IAQ and energy efficiency are also achieved through standard features in the air handlers that include insulated double-wall construction with a smooth inner liner and gasketed frame channel, a double-sloped drain pan, high-efficiency filters, and optimal performing fans. Because of the strict requirements for laboratories and greenhouses, some areas are evaporatively cooled and others have individual systems tied into the central chilled water system. An additional six Skyline outdoor air handlers help circulate air to the greenhouses.
The research center incorporates a variety of additional energy-saving and IAQ features, as well, including daylighting, glazing and thermal break frames, occupancy sensors, and automatic daylight controls. Its efficient HVAC system includes direct digital controllers, variable frequency drives (VFDs), and energy recovery devices.
DATA CENTER CONTROL
In addition to providing healthy air for occupants, many companies need to invest in clean air for costly computer equipment. That is especially the case in data centers, which often house hundreds or even thousands of servers that must be kept free from particulate-laden air. When Southland Industries was recently tasked with constructing such a data center, the project’s design engineers knew exactly how to accomplish that goal.
The new confidential facility in Maryland included a 150,000-square-foot, 10-MW data center as well as an adjacent 100,000-square-foot office building. There were also numerous support rooms that housed switchgear, transformers, uninterruptible power supplies (UPS), and batteries. The design engineers needed to find a way to keep these areas and the data center positively pressurized so that dirty air would not be drawn into the spaces.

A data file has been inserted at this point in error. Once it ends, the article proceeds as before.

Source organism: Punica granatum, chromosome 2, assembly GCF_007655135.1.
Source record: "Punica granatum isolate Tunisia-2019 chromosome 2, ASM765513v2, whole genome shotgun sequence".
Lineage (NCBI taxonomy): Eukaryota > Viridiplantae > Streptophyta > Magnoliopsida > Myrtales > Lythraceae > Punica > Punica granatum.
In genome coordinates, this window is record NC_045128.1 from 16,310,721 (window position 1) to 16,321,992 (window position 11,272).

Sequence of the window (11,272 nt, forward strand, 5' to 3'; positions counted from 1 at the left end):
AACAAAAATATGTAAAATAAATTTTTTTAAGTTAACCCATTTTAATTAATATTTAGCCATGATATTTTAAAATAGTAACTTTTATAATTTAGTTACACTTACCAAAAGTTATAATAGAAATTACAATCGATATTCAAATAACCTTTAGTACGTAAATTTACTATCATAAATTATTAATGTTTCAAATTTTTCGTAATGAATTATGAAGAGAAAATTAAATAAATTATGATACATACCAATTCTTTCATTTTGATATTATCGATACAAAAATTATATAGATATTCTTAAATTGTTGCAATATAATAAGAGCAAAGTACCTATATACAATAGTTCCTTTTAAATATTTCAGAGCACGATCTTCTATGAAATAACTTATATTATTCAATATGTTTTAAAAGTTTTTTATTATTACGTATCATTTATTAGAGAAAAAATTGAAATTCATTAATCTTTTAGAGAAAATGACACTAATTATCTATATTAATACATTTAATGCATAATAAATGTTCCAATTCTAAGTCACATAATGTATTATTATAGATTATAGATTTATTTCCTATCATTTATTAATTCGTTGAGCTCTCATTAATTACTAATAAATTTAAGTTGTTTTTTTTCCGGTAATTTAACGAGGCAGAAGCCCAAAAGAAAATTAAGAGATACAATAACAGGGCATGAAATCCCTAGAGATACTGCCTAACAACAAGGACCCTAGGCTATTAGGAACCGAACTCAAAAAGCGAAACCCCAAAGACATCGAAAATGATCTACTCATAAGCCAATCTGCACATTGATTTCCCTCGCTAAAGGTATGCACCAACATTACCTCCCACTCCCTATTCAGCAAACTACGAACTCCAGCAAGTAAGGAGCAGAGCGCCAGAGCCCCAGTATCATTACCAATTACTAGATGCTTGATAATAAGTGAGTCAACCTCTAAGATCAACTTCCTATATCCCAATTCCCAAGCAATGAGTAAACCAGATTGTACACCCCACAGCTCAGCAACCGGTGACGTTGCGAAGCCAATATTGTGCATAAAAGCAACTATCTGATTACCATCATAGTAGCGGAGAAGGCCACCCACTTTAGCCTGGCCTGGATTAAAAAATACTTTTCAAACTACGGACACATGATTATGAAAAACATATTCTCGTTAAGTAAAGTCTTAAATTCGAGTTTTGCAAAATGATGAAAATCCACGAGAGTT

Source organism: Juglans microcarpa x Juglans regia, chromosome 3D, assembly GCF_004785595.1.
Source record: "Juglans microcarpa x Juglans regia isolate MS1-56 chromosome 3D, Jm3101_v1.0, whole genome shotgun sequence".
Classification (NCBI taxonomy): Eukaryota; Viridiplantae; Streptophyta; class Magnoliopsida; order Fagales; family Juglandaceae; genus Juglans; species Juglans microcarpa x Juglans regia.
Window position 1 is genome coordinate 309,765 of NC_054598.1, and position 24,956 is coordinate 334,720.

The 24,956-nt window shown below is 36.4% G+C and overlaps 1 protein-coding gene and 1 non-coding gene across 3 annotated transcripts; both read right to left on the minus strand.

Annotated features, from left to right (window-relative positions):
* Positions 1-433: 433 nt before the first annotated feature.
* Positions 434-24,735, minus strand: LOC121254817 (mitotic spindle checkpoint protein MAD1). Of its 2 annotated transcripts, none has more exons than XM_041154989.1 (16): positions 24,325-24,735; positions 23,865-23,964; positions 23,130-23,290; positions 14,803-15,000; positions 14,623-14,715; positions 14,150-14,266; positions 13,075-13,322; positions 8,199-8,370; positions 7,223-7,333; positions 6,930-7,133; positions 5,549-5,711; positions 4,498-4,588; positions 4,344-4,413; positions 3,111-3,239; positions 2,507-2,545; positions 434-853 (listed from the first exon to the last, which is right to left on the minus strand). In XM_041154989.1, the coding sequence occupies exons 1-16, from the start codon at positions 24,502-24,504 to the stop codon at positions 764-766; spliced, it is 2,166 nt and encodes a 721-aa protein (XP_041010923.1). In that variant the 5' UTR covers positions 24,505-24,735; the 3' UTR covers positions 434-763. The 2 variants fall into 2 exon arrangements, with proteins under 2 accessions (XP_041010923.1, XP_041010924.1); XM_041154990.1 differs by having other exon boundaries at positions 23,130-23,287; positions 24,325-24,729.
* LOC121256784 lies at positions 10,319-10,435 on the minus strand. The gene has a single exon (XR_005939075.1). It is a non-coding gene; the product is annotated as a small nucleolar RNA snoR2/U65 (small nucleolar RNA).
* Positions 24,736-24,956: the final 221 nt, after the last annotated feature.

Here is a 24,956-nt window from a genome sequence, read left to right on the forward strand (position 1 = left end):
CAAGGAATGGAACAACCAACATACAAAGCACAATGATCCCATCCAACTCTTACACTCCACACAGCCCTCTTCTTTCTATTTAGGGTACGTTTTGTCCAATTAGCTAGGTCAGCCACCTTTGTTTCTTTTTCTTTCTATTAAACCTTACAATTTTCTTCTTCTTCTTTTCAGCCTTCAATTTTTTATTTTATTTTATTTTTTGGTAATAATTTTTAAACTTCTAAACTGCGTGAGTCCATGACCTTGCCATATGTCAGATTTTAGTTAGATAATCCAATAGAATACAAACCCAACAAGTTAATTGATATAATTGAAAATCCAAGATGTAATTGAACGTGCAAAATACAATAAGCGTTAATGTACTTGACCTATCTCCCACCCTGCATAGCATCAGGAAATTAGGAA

“This can usually be accomplished with some kind of a variable air volume (VAV) terminal, but we needed something with a wider range of flow, tighter tolerance, and reliable feedback,” said Mike Kilkeary, senior design engineer, Southland Industries. To that end, 40 air measuring stations with high-performance control dampers (AMS050) from Ruskin were specified to provide set point monitoring and adjustment.
The AMS050 units were preferred over traditional VAV boxes because the load of the data center and support rooms could vary widely from almost no load to a sudden large load, said Kilkeary. “We needed something that could control a very wide range of set points, and a traditional VAV box cannot provide that kind of flexibility.”
In addition, the project involved multiple control systems, so selecting equipment that could be easily integrated into those systems was essential.
“This was a large coordination effort,” said Jessica Baker, senior design engineer, Southland Industries. “Even though the dampers on the Ruskin units only interface with one of the control systems, the two control systems had to talk to each other, and the equipment had to respond across the two control systems with tight tolerances. Everything had to be integrated, and that was possible to do with the Ruskin units. In the end, it all worked very well.”
Publication date: 12/26/2016